Liz Edman’s book is not another worn-out argument in the “gay debate.” It is a breath of fresh air for Christians everywhere. Biggest takeaway: God continuously queers our dividing lines on behalf of love. If we profess that God is love, but our churches have no place for all God’s children–every vibrant color and flavor of the rainbow, whether straight, gay, transgender, addicted, healed, full of joy, or suicidal–we have missed the point of the Gospel. It is time for the church of Jesus to own our story and live our love.
Jesus was trying to communicate to his contemporaries: “Put God first in your life. Orient your entire being toward the sacred. Not because I’m telling you that you should, not because it’s what scripture tells you to do. Do it because it’s who you are. It is who God made you to be.”
If your God is love but your church won’t accept the disenfranchised, those on the fringe, the forgotten, something doesn’t line up.
And as we continue to speak from a place of ignorance, our neighbors are drowning in confusion and judgment.
Maybe it’s time to loose the death grip on our precious moral stances and open our hands to those around us who are hurting and longing for love and acceptance. Now, more than ever, we should love the person in front of us. Lives are changed through relationship rather than rule-keeping. This is the essence of the message of Jesus.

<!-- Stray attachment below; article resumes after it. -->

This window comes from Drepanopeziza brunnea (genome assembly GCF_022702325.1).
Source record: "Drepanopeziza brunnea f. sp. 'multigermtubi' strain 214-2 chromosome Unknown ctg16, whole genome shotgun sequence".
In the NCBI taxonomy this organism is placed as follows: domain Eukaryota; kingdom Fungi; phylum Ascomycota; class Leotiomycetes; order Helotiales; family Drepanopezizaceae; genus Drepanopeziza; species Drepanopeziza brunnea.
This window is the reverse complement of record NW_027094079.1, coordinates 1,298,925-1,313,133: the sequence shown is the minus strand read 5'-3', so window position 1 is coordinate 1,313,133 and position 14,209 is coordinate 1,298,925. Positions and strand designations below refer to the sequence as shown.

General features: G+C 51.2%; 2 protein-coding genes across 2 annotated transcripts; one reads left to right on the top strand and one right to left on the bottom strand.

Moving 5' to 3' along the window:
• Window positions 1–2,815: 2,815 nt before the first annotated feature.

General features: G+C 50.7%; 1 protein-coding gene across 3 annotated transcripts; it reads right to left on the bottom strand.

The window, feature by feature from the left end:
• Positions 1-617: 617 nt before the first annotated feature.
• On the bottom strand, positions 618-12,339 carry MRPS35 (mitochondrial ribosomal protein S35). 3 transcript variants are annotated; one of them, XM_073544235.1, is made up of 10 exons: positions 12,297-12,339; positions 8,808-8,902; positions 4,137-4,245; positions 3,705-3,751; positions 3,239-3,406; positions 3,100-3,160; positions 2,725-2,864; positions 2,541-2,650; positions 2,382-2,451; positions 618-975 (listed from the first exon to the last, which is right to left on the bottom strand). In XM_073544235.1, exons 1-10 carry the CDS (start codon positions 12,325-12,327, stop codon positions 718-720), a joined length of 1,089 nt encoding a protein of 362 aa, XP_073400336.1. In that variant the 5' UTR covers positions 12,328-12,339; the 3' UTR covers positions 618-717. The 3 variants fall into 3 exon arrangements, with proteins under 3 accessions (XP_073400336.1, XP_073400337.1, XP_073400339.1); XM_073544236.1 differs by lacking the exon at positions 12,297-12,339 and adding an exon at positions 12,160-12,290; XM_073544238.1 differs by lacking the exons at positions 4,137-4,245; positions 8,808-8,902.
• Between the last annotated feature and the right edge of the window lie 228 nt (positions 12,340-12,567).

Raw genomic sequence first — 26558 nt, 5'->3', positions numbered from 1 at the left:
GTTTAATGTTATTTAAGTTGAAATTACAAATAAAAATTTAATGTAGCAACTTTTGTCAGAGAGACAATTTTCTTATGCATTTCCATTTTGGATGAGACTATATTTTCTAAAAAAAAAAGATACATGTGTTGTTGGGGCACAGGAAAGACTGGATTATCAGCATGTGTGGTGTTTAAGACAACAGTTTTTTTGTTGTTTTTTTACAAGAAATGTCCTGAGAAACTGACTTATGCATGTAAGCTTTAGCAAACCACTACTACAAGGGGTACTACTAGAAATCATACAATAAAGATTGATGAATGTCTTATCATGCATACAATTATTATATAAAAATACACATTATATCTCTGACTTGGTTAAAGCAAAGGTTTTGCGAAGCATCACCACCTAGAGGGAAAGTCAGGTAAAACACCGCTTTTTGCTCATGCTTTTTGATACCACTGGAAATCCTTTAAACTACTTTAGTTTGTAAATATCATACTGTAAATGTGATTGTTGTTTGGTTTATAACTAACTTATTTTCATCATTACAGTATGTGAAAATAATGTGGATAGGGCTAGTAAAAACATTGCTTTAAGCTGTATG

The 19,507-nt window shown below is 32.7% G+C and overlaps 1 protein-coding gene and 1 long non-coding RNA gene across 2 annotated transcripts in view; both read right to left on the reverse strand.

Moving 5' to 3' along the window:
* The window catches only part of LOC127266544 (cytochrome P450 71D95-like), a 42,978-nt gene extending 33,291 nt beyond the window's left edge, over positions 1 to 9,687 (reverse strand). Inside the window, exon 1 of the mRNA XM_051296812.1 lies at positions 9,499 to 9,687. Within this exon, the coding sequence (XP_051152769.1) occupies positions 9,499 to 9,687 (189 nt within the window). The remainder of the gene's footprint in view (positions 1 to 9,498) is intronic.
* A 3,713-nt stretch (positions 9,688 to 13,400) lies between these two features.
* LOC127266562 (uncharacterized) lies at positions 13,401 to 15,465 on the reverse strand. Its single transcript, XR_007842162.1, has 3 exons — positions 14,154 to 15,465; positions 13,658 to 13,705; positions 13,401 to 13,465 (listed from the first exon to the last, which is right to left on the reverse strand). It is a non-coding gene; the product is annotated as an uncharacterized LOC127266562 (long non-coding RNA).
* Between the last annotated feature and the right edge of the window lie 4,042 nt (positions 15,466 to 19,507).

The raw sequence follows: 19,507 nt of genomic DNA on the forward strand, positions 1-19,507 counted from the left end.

It happened at a church basketball team lock-in. Coach Mills had made us shower one at a time while he sat and watched us. It didn’t feel strange because there was only one shower in the gym for us to use. What was strange was the way he looked at us. Another kid Joey was on the basketball team too. Before we went to bed, Joey said to me, “That was weird.”
When abuse is your first memory, it colors who you are.
I was molested when I was a preschooler, and it has rippled through my life ever since. The “predator” was a 17-year-old kid who lived across the street. And knew my family well.
Abuse happens. It is scary and horrific and life changing, and we victims are all terrified it will happen to our children the way it happened to us.
But we have to be honest about where abuse happens. It is so very very rarely a stranger in a public restroom.
For years, I have said my struggle is not knowing what I believe about homosexuality and Christianity. But that’s a lie. My struggle has been more about my own fear of being kicked out of fellowship in the Bible Belt for being willing to defend gay people. I have been afraid to come out and say I believe all people were created by a God who loves us all the same. My struggle has been admitting that what you do behind closed doors in the privacy of your own bedroom with someone you love deeply and are committed to is none of my business.
As an artist (whether it’s written word, musician, photographer, painter, etc.), having our work validated, appreciated, and shared is such an honor. I have been given the opportunity to turn my passion for messy grace into a brand-new weekly column for my friend Jason Ramsey at Altarwork.